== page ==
Sensitive players vs opinionated pundits

Using Denesh Ramdin's now infamous note to Sir Viv Richards as inspiration, it brought up the question of the nature of punditry, and how sportsmen react to criticism.

Using Denesh Ramdin's now infamous note to Sir Viv Richards as inspiration, it brought up the question of the nature of punditry, and how sportsmen react to criticism.

Ramdin took offense to Sir Viv questioning his form on the England tour, as the West Indies legend was being paid to do, and he was pretty much correct in his assessment of the wicketkeeper's recent innings.

Richards didn't get personal, and yet Ramdin took it personally, despite only scoring 1, 43, 6 and 1 in his four Test appearances on this tour, prior to his century at Edgbaston.

This trend of hitting back at commentators, often people far more accomplished than the sportsman being commented upon, has grown of late, especially in the age of technology.

Twitter, the Everyman's link to the celebrity and the easiest way to air a grievance, has seen a number of sports people lash out at their critics when in days of yore you pretty much soaked it up and got on with the game.

One presumes Ramdin does not have a Twitter account, which would explain his bizarrely old-school riposte, and you have to wonder how long he'd been carrying that crumpled note around for, just in case he had occasion to brandish it. Richards wasn't being 'mean' and while pundits may get things wrong sometimes, they are rarely malicious in their paid-for opinions.

Another cricketer in the headlines in recent weeks for airing his views, this time tweeting merrily away, was Kevin Pietersen. This has been rehashed many times before, but it plays into the point, even though KP didn't take offense at WHAT Nick Knight said but rather that he was saying anything at all on international television.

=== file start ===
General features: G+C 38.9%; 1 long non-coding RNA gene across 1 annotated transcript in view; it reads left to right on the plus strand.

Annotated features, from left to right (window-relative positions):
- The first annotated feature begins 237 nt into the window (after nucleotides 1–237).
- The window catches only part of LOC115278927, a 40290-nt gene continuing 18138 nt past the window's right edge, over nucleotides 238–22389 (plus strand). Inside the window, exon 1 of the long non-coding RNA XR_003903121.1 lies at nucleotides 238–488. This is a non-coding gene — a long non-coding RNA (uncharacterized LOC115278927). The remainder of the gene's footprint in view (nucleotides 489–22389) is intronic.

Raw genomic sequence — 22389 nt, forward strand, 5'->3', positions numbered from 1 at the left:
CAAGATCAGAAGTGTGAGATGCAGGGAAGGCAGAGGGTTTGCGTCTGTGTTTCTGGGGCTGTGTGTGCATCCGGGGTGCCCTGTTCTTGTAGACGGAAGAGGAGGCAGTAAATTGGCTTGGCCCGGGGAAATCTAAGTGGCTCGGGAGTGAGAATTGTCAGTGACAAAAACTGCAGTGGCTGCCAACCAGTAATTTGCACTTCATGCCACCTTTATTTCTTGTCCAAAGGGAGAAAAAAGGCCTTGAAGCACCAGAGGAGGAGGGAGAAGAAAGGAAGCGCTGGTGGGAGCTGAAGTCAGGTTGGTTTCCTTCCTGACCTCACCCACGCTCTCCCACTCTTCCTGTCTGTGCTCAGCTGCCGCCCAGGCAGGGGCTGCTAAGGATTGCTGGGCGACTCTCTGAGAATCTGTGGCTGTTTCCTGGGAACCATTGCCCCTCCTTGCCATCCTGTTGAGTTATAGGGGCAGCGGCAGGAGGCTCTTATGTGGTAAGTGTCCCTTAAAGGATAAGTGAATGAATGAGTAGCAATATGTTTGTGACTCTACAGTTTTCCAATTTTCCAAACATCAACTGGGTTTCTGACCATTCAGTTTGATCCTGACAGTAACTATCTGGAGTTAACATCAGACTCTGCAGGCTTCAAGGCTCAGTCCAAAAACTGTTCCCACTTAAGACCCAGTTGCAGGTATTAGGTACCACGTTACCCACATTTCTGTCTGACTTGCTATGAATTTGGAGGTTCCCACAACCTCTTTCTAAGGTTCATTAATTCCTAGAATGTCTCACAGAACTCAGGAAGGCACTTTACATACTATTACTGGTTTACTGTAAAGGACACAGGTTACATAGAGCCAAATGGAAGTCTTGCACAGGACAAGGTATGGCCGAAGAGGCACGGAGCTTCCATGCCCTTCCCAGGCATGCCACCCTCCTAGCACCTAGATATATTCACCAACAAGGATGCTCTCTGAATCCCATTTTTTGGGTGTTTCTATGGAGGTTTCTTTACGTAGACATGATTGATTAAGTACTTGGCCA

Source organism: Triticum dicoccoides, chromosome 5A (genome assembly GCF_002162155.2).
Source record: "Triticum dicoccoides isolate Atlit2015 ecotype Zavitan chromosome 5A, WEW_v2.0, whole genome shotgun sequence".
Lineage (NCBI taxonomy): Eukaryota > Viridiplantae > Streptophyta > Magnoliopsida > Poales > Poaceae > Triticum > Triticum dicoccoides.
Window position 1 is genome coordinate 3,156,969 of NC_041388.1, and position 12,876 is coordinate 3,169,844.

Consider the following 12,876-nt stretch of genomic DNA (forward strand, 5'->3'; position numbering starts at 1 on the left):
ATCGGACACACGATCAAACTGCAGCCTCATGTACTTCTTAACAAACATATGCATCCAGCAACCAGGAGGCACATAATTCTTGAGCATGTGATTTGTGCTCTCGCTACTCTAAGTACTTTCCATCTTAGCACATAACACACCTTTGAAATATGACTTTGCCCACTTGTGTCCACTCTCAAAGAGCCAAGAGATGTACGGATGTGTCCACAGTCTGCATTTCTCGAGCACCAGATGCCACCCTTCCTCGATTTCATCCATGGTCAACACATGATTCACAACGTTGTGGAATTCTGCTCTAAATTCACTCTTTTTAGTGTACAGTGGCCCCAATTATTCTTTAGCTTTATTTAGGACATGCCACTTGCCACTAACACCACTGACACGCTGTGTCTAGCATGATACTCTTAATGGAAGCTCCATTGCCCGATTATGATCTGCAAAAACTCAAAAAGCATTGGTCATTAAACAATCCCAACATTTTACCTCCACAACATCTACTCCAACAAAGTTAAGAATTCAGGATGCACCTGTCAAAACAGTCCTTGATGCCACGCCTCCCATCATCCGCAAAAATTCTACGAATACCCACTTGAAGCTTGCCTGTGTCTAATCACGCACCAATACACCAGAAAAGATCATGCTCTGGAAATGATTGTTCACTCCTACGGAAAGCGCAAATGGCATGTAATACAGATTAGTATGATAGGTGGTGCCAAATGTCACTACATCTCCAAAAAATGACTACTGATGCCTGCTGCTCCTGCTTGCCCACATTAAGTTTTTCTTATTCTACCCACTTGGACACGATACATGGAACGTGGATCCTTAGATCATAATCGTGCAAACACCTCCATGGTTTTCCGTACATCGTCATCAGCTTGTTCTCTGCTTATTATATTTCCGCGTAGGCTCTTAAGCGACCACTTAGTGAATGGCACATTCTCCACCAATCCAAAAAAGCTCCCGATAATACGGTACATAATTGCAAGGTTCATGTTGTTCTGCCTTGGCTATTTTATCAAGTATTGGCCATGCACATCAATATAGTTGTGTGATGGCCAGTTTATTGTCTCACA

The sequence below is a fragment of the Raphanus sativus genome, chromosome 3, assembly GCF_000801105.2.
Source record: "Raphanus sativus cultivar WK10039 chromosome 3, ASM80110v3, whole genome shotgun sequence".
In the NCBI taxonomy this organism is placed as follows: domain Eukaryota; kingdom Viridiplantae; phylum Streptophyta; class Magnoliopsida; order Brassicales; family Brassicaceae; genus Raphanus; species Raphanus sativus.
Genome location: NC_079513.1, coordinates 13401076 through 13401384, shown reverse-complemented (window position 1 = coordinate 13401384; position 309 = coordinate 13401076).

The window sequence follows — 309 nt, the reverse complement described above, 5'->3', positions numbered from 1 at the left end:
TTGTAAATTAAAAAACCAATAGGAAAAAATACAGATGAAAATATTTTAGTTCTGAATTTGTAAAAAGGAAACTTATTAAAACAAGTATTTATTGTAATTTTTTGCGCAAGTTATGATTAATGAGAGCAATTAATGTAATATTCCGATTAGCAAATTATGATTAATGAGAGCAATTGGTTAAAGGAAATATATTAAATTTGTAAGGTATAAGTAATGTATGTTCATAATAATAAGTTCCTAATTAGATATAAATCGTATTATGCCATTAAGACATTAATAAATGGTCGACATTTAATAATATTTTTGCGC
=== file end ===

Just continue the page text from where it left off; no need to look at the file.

This time though, it was Knight's response that was more interesting. He hit back at Pietersen, saying the Surrey man's decision to retire from limited-overs cricket was correct as he wasn't much of an ODI player anyway. This amused many, as KP's ODI credentials are better than Knight's, who was considered an ODI specialist in his day. Tit for tat. KP did not tweet a response to the jibe, probably fearing another fine from the ECB.

Switching sports, one can find a magnificent example of a sportsman reacting furiously via Twitter to what a pundit had said about him. Footballer Joey Barton, no stranger to controversy, was positively enraged at what his former manager at Newcastle, Alan Shearer, had to say after Barton's red card on the final day of the season.

Given that Shearer was one of a number of commentators discussing Barton's actions against QPR, it was shocking to see how angrily Barton reacted to the former England international's comments, which weren't off the mark, offensive or controversial.

Barton raged: "Shearer's still on my case… I know I f***** up Alan, thanks for stating the obvious.

"Whilst were both stating the obvious about each other, can I just say for the record what a great player u were. Well better me…

"But I have a better hair (which is not hard), wear well better shirts on TV and have a personality (something u lack).

"P.S. My final point, ur a s*** pundit/manager…

"I really don't like that p****, in fact I honestly despise him… Goodnight."

Another footballer to respond to his critics in print, this time via his t-shirt, was the perennially headlineable Mario Balotelli. The Italian striker, playing for Manchester City, revealed a shirt reading "Why always me?" after scoring a goal against Manchester United in October last year.

While it wasn't aimed at anyone specific, and didn't offend a sporting legend ala Ramdin's note, it was an obvious response to the media's interest in him. The 21-year-old had apparently grown tired of the attention, but given his propensity for getting sent off, setting off firecrackers in his house and other odd behaviour, it was interesting that he couldn't understand why people wrote about him.

Sports people seem to forget that their jobs involve the spotlight, and that the millions they often earn is a direct result of the media's attention and people watching them on TV. If no one watched, and no-one commentated, they wouldn't get paid.

<B>Lindsay du Plessis</B>